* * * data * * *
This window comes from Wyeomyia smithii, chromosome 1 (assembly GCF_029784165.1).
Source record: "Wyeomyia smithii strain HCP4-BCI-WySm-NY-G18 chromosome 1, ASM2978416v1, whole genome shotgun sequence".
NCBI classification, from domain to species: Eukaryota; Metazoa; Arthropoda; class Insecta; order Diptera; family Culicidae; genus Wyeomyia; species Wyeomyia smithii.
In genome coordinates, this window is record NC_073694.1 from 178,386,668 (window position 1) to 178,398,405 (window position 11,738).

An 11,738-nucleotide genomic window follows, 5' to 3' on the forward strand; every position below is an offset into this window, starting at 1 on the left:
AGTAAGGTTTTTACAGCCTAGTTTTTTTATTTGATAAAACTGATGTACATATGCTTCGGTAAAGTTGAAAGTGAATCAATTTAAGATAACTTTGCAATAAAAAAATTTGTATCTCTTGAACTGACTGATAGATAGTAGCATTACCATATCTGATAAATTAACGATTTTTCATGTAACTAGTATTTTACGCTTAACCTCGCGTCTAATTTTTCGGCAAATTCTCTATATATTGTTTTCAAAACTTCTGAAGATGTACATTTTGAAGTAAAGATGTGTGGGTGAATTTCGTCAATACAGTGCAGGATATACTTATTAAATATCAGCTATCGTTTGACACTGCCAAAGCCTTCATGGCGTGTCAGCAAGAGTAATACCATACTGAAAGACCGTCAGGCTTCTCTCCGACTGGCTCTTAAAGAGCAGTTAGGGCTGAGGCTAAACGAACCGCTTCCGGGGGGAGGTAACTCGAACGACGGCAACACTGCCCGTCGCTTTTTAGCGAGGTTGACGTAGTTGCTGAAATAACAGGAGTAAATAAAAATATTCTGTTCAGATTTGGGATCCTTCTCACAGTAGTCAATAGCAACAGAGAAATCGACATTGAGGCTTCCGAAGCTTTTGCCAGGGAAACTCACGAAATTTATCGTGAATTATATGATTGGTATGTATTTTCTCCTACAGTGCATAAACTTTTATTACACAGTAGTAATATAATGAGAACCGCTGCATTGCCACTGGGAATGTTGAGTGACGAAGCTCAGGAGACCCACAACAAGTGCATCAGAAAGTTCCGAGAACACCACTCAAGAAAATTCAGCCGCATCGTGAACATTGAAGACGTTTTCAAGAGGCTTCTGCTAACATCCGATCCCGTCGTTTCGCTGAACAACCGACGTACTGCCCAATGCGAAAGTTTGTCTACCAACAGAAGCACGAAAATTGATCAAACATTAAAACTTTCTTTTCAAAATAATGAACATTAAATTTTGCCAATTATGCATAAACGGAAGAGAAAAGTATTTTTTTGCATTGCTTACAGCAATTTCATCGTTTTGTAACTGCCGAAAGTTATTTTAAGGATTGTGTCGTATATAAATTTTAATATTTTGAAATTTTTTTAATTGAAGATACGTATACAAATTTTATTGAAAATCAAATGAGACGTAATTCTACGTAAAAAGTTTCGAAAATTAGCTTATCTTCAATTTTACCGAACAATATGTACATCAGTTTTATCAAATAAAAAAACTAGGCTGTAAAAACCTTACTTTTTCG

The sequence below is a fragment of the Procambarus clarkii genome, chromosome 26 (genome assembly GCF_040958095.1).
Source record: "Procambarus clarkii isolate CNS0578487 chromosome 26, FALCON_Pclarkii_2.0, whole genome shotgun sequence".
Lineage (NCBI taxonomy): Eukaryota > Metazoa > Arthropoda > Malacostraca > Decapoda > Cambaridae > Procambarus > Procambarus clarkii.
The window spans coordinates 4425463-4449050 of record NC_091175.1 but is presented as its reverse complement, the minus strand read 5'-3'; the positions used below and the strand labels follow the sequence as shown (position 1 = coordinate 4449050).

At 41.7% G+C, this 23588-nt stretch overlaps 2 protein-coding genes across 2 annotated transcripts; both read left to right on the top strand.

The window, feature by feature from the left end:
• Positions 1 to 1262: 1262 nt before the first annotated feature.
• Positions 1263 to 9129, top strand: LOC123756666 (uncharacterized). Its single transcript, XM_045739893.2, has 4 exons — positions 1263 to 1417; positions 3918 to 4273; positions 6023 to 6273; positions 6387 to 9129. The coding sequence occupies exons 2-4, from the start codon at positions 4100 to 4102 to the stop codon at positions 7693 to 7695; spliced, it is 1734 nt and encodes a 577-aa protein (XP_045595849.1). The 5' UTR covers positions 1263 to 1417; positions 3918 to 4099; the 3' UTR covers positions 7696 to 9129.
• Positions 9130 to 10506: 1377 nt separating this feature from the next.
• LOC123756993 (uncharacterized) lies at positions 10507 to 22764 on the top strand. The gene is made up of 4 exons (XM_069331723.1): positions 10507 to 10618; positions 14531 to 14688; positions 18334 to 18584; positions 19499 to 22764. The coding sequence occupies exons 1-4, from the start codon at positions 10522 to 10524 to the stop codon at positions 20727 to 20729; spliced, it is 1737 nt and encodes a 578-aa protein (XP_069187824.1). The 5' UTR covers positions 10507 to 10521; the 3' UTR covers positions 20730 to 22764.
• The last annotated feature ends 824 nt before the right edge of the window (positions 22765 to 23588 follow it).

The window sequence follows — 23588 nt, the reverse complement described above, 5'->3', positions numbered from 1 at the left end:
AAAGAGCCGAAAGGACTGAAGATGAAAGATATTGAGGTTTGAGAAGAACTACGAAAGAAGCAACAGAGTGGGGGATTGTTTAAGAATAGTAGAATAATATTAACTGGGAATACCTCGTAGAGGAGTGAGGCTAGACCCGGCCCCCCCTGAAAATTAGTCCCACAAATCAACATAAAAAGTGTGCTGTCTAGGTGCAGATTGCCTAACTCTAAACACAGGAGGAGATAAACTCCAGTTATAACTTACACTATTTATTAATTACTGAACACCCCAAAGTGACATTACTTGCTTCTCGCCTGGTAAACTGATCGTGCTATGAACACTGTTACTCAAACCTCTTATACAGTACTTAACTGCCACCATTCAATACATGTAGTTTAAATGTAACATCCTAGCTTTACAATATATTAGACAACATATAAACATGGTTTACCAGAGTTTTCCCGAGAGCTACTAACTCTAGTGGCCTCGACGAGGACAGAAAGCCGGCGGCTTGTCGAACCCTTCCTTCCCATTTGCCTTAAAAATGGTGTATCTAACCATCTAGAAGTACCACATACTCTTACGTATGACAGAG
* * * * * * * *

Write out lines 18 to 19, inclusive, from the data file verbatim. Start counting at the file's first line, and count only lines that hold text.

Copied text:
The window sequence follows — 23588 nt, the reverse complement described above, 5'->3', positions numbered from 1 at the left end:
AAAGAGCCGAAAGGACTGAAGATGAAAGATATTGAGGTTTGAGAAGAACTACGAAAGAAGCAACAGAGTGGGGGATTGTTTAAGAATAGTAGAATAATATTAACTGGGAATACCTCGTAGAGGAGTGAGGCTAGACCCGGCCCCCCCTGAAAATTAGTCCCACAAATCAACATAAAAAGTGTGCTGTCTAGGTGCAGATTGCCTAACTCTAAACACAGGAGGAGATAAACTCCAGTTATAACTTACACTATTTATTAATTACTGAACACCCCAAAGTGACATTACTTGCTTCTCGCCTGGTAAACTGATCGTGCTATGAACACTGTTACTCAAACCTCTTATACAGTACTTAACTGCCACCATTCAATACATGTAGTTTAAATGTAACATCCTAGCTTTACAATATATTAGACAACATATAAACATGGTTTACCAGAGTTTTCCCGAGAGCTACTAACTCTAGTGGCCTCGACGAGGACAGAAAGCCGGCGGCTTGTCGAACCCTTCCTTCCCATTTGCCTTAAAAATGGTGTATCTAACCATCTAGAAGTACCACATACTCTTACGTATGACAGAG